The limited theatrical run for Electric Church will kick off January 31st at the Arc Light Hollywood in Los Angeles and IFC in New York City. Following the screening in Los Angeles, there will be a discussion with McDermott, Rash, record producer and engineer Eddie Kramer and Hendrix’s sister, Janie Hendrix, who serves as C.E.O. of Experience Hendrix. Janie Hendrix is also set to appear at a February 13th screening in Seattle, Washington, while Hendrix’s old bandmate, Billy Cox, will appear at a February 25th showing in Nashville, Tennessee.

A complete list of participating theaters, as well as ticket information, is available on Hendrix’s website.

Along with footage of Hendrix’s Atlanta International Pop Festival set, Electric Church also boasts interviews with Paul McCartney, Billy Cox, the late Mitch Mitchell, Steve Winwood, Kirk Hammett, Derek Trucks, Susan Tedeschi, Rich Robinson and more.
Black History Month: National Museum of African American Music Adds Jimi Hendrix Artifact
by PRIDE
Newsdesk
February 1, 2019

Memphis, TN–The National Museum of African American Music has added to its growing artifact collection a guitar smashed on stage by Jimi Hendrix.

The guitar was gifted to the museum by Memphis resident and photojournalist George Tillman, who was given the guitar by guitarist Larry Lee, famous for his work with Hendrix and Al Green. Lee remembers picking up the destroyed guitar during a performance with Hendrix, who was known for destroying guitars and sound equipment on stage. Only half of the guitar’s body remains, the neck and fret board still intact, with a few broken strings still connected to the headstock.

“Years ago, Larry Lee gifted me this guitar out of the blue, and it’s become one of my most prized possessions,” Tillman said. “But now I’m honored that something that has meant so much to me personally now has the opportunity to inspire others in the National Museum of African American Music.”

“Jimi Hendrix is one of the most important figures in American pop culture, not just American music,” said Dr. Steven Lewis, curator at NMAAM. “This guitar provides a physical reminder of the power of his music, his personality and his brand of self-expression that was as influential in the 1960s as it is today.”

The museum has already collected multiple Hendrix-related artifacts among the 1,200 already collected, including vintage concert materials. Hendrix will be prominently featured in NMAAM’s Crossroads gallery as one of the blues-based guitar masters of the 1960s. NMAAM also plans to feature Hendrix via photographic images prominently placed in gallery and lobby spaces.

The National Museum of African American Music, set to open in late 2019, will be the only museum dedicated solely to preserving African American music traditions and celebrating the influence African Americans have had on music. Based in Nashville, Tenn., the museum will share the story of the American soundtrack by integrating history and interactive technology to bring musical heroes of the past into the present. For more information, visit www.nmaam.org.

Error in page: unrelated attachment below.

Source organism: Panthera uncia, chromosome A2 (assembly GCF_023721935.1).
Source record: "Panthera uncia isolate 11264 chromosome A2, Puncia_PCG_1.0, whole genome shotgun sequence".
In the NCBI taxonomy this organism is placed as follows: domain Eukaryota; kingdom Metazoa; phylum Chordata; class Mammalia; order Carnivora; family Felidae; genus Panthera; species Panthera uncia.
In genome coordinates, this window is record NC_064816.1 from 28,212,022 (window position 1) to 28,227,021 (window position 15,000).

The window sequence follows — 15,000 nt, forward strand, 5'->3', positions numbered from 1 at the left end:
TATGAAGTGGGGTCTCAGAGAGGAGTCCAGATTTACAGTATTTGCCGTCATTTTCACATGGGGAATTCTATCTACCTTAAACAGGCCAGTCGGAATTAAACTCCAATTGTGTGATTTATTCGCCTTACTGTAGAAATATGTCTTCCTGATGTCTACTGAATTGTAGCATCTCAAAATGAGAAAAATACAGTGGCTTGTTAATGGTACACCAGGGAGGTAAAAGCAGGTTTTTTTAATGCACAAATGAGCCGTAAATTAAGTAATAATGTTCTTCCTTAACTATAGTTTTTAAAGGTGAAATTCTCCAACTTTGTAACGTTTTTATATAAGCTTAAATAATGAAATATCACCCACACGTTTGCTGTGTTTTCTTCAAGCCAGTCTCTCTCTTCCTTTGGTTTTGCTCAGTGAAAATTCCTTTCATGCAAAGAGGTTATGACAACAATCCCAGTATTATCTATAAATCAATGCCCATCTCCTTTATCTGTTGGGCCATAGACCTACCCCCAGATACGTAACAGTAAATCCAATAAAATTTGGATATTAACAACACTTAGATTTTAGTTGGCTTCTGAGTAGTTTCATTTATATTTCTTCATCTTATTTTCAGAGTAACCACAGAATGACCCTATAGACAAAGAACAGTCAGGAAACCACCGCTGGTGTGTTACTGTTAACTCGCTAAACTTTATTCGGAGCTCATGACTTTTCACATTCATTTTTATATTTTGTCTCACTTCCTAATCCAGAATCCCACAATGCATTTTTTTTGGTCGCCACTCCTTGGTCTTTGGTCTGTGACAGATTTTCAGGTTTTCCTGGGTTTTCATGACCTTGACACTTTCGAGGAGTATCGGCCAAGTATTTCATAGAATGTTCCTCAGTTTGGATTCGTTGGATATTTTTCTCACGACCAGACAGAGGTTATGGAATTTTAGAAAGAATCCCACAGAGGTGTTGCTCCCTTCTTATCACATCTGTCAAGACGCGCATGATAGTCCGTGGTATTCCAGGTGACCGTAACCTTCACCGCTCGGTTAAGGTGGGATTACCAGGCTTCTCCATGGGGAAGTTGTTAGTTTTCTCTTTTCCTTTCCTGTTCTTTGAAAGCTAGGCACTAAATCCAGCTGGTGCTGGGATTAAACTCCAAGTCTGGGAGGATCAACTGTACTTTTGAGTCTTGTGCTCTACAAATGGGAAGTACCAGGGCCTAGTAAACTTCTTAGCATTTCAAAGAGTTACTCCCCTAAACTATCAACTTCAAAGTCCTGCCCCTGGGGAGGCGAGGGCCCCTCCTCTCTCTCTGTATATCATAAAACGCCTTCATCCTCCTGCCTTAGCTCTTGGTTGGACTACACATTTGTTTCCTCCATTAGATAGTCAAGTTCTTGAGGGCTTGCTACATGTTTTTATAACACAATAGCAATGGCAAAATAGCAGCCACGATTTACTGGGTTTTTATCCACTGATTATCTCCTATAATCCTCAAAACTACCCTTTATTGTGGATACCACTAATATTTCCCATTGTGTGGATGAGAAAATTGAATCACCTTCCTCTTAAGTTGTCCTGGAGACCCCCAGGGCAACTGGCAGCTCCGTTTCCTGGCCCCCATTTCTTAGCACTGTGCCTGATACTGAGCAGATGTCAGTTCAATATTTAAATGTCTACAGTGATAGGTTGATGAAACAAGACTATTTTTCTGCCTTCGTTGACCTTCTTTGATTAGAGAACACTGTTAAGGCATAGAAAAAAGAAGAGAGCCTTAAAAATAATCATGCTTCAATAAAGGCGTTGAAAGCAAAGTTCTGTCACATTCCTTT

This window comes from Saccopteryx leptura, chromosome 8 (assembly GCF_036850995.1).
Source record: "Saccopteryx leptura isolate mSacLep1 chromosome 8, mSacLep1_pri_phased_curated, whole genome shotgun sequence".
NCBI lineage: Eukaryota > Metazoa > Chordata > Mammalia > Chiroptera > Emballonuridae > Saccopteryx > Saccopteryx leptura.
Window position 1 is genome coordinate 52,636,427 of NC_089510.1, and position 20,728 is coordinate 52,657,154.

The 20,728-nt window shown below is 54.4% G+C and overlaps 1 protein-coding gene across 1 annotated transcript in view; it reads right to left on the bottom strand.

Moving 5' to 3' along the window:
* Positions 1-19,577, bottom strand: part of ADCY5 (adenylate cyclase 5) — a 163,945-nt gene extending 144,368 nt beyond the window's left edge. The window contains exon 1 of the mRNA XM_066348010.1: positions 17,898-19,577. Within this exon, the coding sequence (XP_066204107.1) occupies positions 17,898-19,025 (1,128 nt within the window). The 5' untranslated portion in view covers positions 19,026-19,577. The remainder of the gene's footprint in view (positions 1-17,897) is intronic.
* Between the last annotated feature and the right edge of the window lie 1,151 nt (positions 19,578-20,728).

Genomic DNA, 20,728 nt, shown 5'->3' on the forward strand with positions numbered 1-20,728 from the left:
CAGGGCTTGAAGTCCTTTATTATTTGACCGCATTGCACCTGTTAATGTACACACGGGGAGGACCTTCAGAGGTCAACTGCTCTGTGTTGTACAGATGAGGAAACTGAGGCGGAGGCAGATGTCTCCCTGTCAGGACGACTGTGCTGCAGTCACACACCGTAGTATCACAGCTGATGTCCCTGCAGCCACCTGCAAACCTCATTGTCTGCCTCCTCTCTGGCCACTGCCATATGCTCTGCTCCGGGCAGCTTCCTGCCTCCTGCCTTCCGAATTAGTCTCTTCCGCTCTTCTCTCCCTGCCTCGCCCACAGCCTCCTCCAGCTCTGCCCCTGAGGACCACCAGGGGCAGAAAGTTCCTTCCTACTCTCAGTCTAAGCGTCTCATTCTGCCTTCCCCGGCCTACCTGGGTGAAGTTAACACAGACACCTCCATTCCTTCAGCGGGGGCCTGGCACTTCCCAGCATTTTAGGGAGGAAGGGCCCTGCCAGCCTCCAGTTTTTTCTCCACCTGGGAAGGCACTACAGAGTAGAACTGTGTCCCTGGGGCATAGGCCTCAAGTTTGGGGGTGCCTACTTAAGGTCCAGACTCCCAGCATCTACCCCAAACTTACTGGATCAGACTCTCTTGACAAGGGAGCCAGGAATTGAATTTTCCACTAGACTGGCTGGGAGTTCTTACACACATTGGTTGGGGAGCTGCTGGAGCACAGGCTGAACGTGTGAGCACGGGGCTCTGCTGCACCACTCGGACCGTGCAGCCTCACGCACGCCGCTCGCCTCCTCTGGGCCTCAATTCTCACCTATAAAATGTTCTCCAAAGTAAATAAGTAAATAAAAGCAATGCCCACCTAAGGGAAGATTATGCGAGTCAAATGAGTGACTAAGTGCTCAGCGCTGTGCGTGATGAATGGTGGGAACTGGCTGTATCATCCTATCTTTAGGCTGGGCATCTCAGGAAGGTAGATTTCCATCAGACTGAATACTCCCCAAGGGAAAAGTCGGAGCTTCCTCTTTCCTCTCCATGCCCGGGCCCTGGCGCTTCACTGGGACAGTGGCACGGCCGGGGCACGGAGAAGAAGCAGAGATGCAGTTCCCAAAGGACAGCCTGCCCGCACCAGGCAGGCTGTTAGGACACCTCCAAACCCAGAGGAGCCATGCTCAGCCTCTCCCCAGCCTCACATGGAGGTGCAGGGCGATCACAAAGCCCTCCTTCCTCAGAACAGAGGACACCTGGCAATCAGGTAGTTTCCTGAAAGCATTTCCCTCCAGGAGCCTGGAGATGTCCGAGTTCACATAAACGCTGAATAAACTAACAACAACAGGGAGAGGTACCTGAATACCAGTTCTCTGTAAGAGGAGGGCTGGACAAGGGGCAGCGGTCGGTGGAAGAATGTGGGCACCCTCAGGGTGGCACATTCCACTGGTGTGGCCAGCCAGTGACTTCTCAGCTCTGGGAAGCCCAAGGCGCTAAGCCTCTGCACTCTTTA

Renton Post Office Renamed to honor Jimi Hendrix, While New Exhibition Looks at Icon’s Early Years
December 30, 2018 at 10:03 am

The James Marshall "Jimi" Hendrix Post Office is less than a mile from where the legendary guitarist is buried in Greenwood Memorial Park cemetery.

Michael Rietmulder By Michael Rietmulder
Seattle Times music writer

No amount of public memorials may ever match the cultural impact Jimi Hendrix had during his all-too-short life, but that hasn’t stopped local officials from further cementing his legacy around our region. Once a leading figure of the counterculture viewed warily by the federal government, the music icon will now have a post office near his hometown named after him.

Last week a bill was signed into law re-christening the Renton Highlands Post Office the James Marshall “Jimi” Hendrix Post Office in the legendary guitarist’s honor. The bill, which passed unanimously, was sponsored by Rep. Adam Smith, D-Bellevue, and supported by both of Washington’s U.S. senators, Patty Murray and Maria Cantwell.

“I am honored to join in paying tribute to rock and roll icon and Seattle native Jimi Hendrix with the renaming of the Renton Highlands Post Office as the James Marshall ‘Jimi’ Hendrix Post Office Building,” Smith said in a statement. “This designation will further celebrate Hendrix’s deep connection to the Puget Sound region and help ensure that his creative legacy will be remembered by our community and inspire future generations.”

Before rising to international fame in the late 1960s, Hendrix grew up in Seattle, spending much of his youth in the Central District and attending Garfield High School. There’s no shortage of Hendrix tributes scattered around his hometown — from the statue on Broadway to his namesake park adjacent to the Northwest African American Museum (NAAM) — etching “Seattle’s most recognizable son,” as the museum’s director LaNesha DeBardelaben described him, into the city’s history. The Renton post office is less than a mile from the Jimi Hendrix Memorial in the Greenwood Memorial Park cemetery, where the guitar hero is buried.